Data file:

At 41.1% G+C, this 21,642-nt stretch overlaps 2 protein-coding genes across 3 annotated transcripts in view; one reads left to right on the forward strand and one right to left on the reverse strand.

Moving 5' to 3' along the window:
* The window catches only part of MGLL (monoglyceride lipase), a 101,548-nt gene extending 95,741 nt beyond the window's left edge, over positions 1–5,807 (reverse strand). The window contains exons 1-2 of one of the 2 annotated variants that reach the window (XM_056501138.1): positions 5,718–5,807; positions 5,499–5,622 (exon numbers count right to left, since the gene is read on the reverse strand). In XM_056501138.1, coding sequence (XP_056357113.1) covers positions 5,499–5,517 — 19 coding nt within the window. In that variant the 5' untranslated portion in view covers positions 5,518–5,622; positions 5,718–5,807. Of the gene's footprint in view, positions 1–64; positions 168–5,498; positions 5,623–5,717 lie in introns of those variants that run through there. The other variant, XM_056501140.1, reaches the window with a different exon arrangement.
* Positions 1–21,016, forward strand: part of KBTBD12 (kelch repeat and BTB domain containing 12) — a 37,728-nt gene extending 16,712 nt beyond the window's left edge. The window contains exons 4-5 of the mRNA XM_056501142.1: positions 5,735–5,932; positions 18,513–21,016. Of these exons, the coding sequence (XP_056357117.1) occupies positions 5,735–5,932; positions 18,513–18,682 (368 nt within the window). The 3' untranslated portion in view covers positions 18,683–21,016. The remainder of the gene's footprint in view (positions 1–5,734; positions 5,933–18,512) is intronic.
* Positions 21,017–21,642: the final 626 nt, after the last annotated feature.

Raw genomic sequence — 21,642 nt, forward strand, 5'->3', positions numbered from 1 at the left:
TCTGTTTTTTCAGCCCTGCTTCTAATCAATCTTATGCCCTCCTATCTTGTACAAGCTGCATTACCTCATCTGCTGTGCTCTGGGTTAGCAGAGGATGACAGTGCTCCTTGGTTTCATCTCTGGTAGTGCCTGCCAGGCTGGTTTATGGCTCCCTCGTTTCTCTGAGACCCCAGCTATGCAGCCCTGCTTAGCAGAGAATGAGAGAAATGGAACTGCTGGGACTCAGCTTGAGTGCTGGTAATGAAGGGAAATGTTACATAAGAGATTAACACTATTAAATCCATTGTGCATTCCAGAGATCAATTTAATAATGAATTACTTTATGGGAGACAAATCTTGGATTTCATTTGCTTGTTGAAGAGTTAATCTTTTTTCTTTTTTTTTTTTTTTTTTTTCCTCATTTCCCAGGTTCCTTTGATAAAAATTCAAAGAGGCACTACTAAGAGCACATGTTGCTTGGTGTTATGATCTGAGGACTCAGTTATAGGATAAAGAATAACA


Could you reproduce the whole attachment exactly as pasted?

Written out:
At 41.1% G+C, this 21,642-nt stretch overlaps 2 protein-coding genes across 3 annotated transcripts in view; one reads left to right on the forward strand and one right to left on the reverse strand.

Moving 5' to 3' along the window:
* The window catches only part of MGLL (monoglyceride lipase), a 101,548-nt gene extending 95,741 nt beyond the window's left edge, over positions 1–5,807 (reverse strand). The window contains exons 1-2 of one of the 2 annotated variants that reach the window (XM_056501138.1): positions 5,718–5,807; positions 5,499–5,622 (exon numbers count right to left, since the gene is read on the reverse strand). In XM_056501138.1, coding sequence (XP_056357113.1) covers positions 5,499–5,517 — 19 coding nt within the window. In that variant the 5' untranslated portion in view covers positions 5,518–5,622; positions 5,718–5,807. Of the gene's footprint in view, positions 1–64; positions 168–5,498; positions 5,623–5,717 lie in introns of those variants that run through there. The other variant, XM_056501140.1, reaches the window with a different exon arrangement.
* Positions 1–21,016, forward strand: part of KBTBD12 (kelch repeat and BTB domain containing 12) — a 37,728-nt gene extending 16,712 nt beyond the window's left edge. The window contains exons 4-5 of the mRNA XM_056501142.1: positions 5,735–5,932; positions 18,513–21,016. Of these exons, the coding sequence (XP_056357117.1) occupies positions 5,735–5,932; positions 18,513–18,682 (368 nt within the window). The 3' untranslated portion in view covers positions 18,683–21,016. The remainder of the gene's footprint in view (positions 1–5,734; positions 5,933–18,512) is intronic.
* Positions 21,017–21,642: the final 626 nt, after the last annotated feature.

Raw genomic sequence — 21,642 nt, forward strand, 5'->3', positions numbered from 1 at the left:
TCTGTTTTTTCAGCCCTGCTTCTAATCAATCTTATGCCCTCCTATCTTGTACAAGCTGCATTACCTCATCTGCTGTGCTCTGGGTTAGCAGAGGATGACAGTGCTCCTTGGTTTCATCTCTGGTAGTGCCTGCCAGGCTGGTTTATGGCTCCCTCGTTTCTCTGAGACCCCAGCTATGCAGCCCTGCTTAGCAGAGAATGAGAGAAATGGAACTGCTGGGACTCAGCTTGAGTGCTGGTAATGAAGGGAAATGTTACATAAGAGATTAACACTATTAAATCCATTGTGCATTCCAGAGATCAATTTAATAATGAATTACTTTATGGGAGACAAATCTTGGATTTCATTTGCTTGTTGAAGAGTTAATCTTTTTTCTTTTTTTTTTTTTTTTTTTTCCTCATTTCCCAGGTTCCTTTGATAAAAATTCAAAGAGGCACTACTAAGAGCACATGTTGCTTGGTGTTATGATCTGAGGACTCAGTTATAGGATAAAGAATAACA